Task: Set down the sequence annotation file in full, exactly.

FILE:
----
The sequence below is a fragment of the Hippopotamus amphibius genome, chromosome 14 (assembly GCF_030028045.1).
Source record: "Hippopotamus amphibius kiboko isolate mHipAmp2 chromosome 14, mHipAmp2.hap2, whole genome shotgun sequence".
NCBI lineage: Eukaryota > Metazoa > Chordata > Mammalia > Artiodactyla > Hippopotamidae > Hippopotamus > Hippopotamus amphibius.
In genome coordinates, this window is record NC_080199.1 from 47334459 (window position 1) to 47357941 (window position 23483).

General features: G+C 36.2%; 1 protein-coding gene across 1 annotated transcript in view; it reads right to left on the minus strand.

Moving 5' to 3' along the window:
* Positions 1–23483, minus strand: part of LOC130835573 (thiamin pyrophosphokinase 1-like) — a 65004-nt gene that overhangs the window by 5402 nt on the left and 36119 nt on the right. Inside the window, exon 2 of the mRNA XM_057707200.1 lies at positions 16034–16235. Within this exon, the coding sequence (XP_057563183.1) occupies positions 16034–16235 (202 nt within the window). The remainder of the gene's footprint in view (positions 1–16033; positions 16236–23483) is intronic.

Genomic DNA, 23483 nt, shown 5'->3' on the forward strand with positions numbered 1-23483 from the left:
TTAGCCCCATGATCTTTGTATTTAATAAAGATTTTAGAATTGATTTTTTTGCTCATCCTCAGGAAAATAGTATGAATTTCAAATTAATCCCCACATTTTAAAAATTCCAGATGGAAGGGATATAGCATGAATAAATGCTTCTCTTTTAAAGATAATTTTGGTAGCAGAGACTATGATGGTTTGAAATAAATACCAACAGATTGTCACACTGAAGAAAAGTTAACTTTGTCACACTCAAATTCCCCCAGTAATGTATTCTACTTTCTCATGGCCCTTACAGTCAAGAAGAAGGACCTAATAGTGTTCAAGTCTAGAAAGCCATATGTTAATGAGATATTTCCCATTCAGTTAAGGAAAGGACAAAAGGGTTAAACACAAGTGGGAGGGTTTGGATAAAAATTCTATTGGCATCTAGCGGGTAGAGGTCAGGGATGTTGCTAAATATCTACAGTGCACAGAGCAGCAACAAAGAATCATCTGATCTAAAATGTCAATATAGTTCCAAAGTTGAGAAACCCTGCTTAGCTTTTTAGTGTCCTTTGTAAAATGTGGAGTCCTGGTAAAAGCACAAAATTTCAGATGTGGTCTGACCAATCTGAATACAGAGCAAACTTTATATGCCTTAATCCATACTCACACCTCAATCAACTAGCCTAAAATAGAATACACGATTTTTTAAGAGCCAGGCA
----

The sequence below is a fragment of the Hippopotamus amphibius genome, chromosome 14 (assembly GCF_030028045.1).
Source record: "Hippopotamus amphibius kiboko isolate mHipAmp2 chromosome 14, mHipAmp2.hap2, whole genome shotgun sequence".
NCBI lineage: Eukaryota > Metazoa > Chordata > Mammalia > Artiodactyla > Hippopotamidae > Hippopotamus > Hippopotamus amphibius.
In genome coordinates, this window is record NC_080199.1 from 47334459 (window position 1) to 47357941 (window position 23483).

General features: G+C 36.2%; 1 protein-coding gene across 1 annotated transcript in view; it reads right to left on the minus strand.

Moving 5' to 3' along the window:
* Positions 1–23483, minus strand: part of LOC130835573 (thiamin pyrophosphokinase 1-like) — a 65004-nt gene that overhangs the window by 5402 nt on the left and 36119 nt on the right. Inside the window, exon 2 of the mRNA XM_057707200.1 lies at positions 16034–16235. Within this exon, the coding sequence (XP_057563183.1) occupies positions 16034–16235 (202 nt within the window). The remainder of the gene's footprint in view (positions 1–16033; positions 16236–23483) is intronic.

Genomic DNA, 23483 nt, shown 5'->3' on the forward strand with positions numbered 1-23483 from the left:
TTAGCCCCATGATCTTTGTATTTAATAAAGATTTTAGAATTGATTTTTTTGCTCATCCTCAGGAAAATAGTATGAATTTCAAATTAATCCCCACATTTTAAAAATTCCAGATGGAAGGGATATAGCATGAATAAATGCTTCTCTTTTAAAGATAATTTTGGTAGCAGAGACTATGATGGTTTGAAATAAATACCAACAGATTGTCACACTGAAGAAAAGTTAACTTTGTCACACTCAAATTCCCCCAGTAATGTATTCTACTTTCTCATGGCCCTTACAGTCAAGAAGAAGGACCTAATAGTGTTCAAGTCTAGAAAGCCATATGTTAATGAGATATTTCCCATTCAGTTAAGGAAAGGACAAAAGGGTTAAACACAAGTGGGAGGGTTTGGATAAAAATTCTATTGGCATCTAGCGGGTAGAGGTCAGGGATGTTGCTAAATATCTACAGTGCACAGAGCAGCAACAAAGAATCATCTGATCTAAAATGTCAATATAGTTCCAAAGTTGAGAAACCCTGCTTAGCTTTTTAGTGTCCTTTGTAAAATGTGGAGTCCTGGTAAAAGCACAAAATTTCAGATGTGGTCTGACCAATCTGAATACAGAGCAAACTTTATATGCCTTAATCCATACTCACACCTCAATCAACTAGCCTAAAATAGAATACACGATTTTTTAAGAGCCAGGCA